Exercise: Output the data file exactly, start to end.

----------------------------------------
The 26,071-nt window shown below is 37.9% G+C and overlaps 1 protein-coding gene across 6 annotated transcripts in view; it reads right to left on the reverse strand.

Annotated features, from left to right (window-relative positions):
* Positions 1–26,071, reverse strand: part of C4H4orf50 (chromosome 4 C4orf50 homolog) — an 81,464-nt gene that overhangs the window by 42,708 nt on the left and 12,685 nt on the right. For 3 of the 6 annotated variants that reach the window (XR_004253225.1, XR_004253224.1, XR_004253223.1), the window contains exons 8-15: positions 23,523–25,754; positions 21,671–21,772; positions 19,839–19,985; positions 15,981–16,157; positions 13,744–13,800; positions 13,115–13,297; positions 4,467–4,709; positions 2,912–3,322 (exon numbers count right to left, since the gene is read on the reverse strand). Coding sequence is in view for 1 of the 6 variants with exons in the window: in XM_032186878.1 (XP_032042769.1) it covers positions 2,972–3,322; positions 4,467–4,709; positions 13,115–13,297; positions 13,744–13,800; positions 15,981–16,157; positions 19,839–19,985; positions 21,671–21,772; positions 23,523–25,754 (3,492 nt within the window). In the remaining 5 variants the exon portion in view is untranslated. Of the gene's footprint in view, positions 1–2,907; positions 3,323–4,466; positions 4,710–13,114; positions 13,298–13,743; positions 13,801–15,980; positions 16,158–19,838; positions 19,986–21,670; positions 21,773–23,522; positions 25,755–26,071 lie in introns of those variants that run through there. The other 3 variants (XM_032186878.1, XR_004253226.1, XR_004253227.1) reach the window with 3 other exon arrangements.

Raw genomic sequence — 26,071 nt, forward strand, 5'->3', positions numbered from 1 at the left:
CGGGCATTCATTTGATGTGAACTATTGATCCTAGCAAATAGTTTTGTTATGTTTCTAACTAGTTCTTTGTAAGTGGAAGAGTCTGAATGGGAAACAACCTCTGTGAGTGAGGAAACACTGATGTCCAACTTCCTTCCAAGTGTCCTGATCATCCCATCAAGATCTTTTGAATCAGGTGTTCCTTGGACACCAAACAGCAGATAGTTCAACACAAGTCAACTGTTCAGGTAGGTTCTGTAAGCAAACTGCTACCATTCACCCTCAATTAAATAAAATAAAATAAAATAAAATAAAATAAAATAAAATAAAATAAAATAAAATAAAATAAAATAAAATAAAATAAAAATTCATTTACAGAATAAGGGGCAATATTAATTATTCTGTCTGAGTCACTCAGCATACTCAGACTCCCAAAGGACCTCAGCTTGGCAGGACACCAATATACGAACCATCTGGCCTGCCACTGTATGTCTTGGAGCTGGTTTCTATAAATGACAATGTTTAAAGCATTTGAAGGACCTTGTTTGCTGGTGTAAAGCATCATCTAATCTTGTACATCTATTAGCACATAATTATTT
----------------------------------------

The 26,071-nt window shown below is 37.9% G+C and overlaps 1 protein-coding gene across 6 annotated transcripts in view; it reads right to left on the reverse strand.

Annotated features, from left to right (window-relative positions):
* Positions 1–26,071, reverse strand: part of C4H4orf50 (chromosome 4 C4orf50 homolog) — an 81,464-nt gene that overhangs the window by 42,708 nt on the left and 12,685 nt on the right. For 3 of the 6 annotated variants that reach the window (XR_004253225.1, XR_004253224.1, XR_004253223.1), the window contains exons 8-15: positions 23,523–25,754; positions 21,671–21,772; positions 19,839–19,985; positions 15,981–16,157; positions 13,744–13,800; positions 13,115–13,297; positions 4,467–4,709; positions 2,912–3,322 (exon numbers count right to left, since the gene is read on the reverse strand). Coding sequence is in view for 1 of the 6 variants with exons in the window: in XM_032186878.1 (XP_032042769.1) it covers positions 2,972–3,322; positions 4,467–4,709; positions 13,115–13,297; positions 13,744–13,800; positions 15,981–16,157; positions 19,839–19,985; positions 21,671–21,772; positions 23,523–25,754 (3,492 nt within the window). In the remaining 5 variants the exon portion in view is untranslated. Of the gene's footprint in view, positions 1–2,907; positions 3,323–4,466; positions 4,710–13,114; positions 13,298–13,743; positions 13,801–15,980; positions 16,158–19,838; positions 19,986–21,670; positions 21,773–23,522; positions 25,755–26,071 lie in introns of those variants that run through there. The other 3 variants (XM_032186878.1, XR_004253226.1, XR_004253227.1) reach the window with 3 other exon arrangements.

Raw genomic sequence — 26,071 nt, forward strand, 5'->3', positions numbered from 1 at the left:
CGGGCATTCATTTGATGTGAACTATTGATCCTAGCAAATAGTTTTGTTATGTTTCTAACTAGTTCTTTGTAAGTGGAAGAGTCTGAATGGGAAACAACCTCTGTGAGTGAGGAAACACTGATGTCCAACTTCCTTCCAAGTGTCCTGATCATCCCATCAAGATCTTTTGAATCAGGTGTTCCTTGGACACCAAACAGCAGATAGTTCAACACAAGTCAACTGTTCAGGTAGGTTCTGTAAGCAAACTGCTACCATTCACCCTCAATTAAATAAAATAAAATAAAATAAAATAAAATAAAATAAAATAAAATAAAATAAAATAAAATAAAATAAAATAAAATAAAAATTCATTTACAGAATAAGGGGCAATATTAATTATTCTGTCTGAGTCACTCAGCATACTCAGACTCCCAAAGGACCTCAGCTTGGCAGGACACCAATATACGAACCATCTGGCCTGCCACTGTATGTCTTGGAGCTGGTTTCTATAAATGACAATGTTTAAAGCATTTGAAGGACCTTGTTTGCTGGTGTAAAGCATCATCTAATCTTGTACATCTATTAGCACATAATTATTT